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Tissue microarrays (TMAs) provide results similar to those obtained by standard methods and permits rapid profiling of molecular tumor markers. We evaluated the expression of pAkt, PTEN, and L-Plastin on a TMA of transitional cell carcinoma (TCC) of the bladder to determine the significance of these proteins in the progression of bladder cancer. Akt, a serine/threonine kinase, is a major downstream target of PI-3 kinase and is important in regulating key processes that are relevant for tumor growth and progression, i.e. cell-cycle progression, survival, angiogenesis, motility, and invasion. IHC evaluations of human tumors have found that phosphorylated Akt (pAkt) is strongly expressed in advanced prostate, breast and ovarian cancers. PTEN is a tumor-suppressor gene and encodes a phosphatase upstream of AKT in the PI (phosphatidylinositol)-3 kinase pathway. Recent studies indicate that PTEN is mutated or deleted in 14-23% of invasive bladder cancers. L-plastin is an actin-bundling protein that is abundantly expressed in hemopoietic cell lineages, and is overexpressed in many types of solid malignancies in humans. It has been suggested to be a potential biomarker for metastasis. We performed IHC staining of a TMA consisting of 251 bladder TCCs usingantibodies to pAkt, PTEN, and L-plastin. Four groups of TCC tumor types were examined: nonpapillary invasive grade (G) 3, papillary invasive G3, papillary noninvasive G3, and papillary noninvasive G2. The slides were scanned and analyzed using Applied Images automated system and software. We identified L-plastin as a potentially important gene in bladder TCC through gene expression profiling. All 4 of the tumor groups expressed PTEN and L-plastin. However, the papillary noninvasive tumors expressed significantly higher L-Plastin when compared to the nonpapillary invasive G3 tumors (p<0.01). Nonpapillary invasive tumors had lower cytoplasmic and nuclear PTEN expression (p<0.04) compared to all the other tumor groups. Significantly higher expression of pAkt was found in papillary noninvasive G2 tumors than in nonpapillary invasive G3 tumors (p<0.01). Our analysis also identified a moderate correlation between pAkt and L-plastin expression (Spearman correlation coefficient = 0.49, p<0.01). In summary, TMA analysis demonstrated that pAkt, cytoplasmic PTEN, and L-plastin expression are higher in papillary noninvasive bladder tumors than in non-papillary invasive bladder tumors. The expression of pAkt, PTEN, and L-plastin are altered in bladder cancer suggesting that these molecules play an important role in the progression of this disease. “Supported by National Institutes of Health SPORE grant P50 CA91846 and National Institutes Health Core Grant CA16672.”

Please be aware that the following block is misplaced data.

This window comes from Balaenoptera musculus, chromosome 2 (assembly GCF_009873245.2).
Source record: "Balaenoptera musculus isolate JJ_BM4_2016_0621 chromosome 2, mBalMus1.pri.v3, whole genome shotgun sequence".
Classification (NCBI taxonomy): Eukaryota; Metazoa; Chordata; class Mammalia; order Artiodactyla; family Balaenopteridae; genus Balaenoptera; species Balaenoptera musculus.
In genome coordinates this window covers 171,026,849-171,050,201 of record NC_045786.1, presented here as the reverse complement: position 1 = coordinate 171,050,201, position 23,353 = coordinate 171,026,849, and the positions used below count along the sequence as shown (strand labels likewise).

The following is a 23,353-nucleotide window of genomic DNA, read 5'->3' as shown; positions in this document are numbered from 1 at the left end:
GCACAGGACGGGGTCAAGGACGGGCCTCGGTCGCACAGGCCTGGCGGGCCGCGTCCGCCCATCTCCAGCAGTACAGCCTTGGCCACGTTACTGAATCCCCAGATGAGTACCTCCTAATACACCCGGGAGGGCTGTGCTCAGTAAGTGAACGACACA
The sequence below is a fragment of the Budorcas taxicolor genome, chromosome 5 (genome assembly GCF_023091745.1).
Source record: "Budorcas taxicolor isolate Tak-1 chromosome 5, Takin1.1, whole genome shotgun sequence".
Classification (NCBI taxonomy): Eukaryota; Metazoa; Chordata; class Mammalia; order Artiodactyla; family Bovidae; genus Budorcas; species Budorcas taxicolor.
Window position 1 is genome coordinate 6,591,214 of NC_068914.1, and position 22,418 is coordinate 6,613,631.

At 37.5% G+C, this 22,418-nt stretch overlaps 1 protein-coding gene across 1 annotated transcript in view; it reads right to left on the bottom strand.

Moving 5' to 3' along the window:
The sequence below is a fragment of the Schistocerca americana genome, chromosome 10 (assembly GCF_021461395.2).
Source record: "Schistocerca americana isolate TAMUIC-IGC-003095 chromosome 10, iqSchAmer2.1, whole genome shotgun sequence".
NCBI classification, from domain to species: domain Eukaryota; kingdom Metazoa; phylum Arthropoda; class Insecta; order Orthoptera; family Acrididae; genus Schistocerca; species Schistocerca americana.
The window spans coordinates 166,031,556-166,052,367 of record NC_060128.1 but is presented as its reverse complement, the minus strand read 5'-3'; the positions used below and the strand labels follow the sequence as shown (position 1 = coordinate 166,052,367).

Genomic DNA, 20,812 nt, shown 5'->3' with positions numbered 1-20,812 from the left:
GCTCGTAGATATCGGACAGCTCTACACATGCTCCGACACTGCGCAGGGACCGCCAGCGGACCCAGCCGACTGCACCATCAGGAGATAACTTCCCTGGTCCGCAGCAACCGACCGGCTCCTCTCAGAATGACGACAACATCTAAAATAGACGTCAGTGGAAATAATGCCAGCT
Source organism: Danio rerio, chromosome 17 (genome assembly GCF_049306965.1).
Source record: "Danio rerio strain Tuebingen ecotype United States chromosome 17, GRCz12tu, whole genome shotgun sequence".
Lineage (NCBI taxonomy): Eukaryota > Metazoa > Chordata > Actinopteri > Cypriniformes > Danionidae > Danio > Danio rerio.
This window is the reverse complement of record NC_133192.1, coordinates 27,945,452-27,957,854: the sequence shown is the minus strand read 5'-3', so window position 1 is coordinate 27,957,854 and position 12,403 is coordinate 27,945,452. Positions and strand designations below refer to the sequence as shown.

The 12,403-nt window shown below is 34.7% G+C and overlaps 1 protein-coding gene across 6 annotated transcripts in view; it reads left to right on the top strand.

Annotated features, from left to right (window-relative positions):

[Proc Amer Assoc Cancer Res, Volume 46, 2005]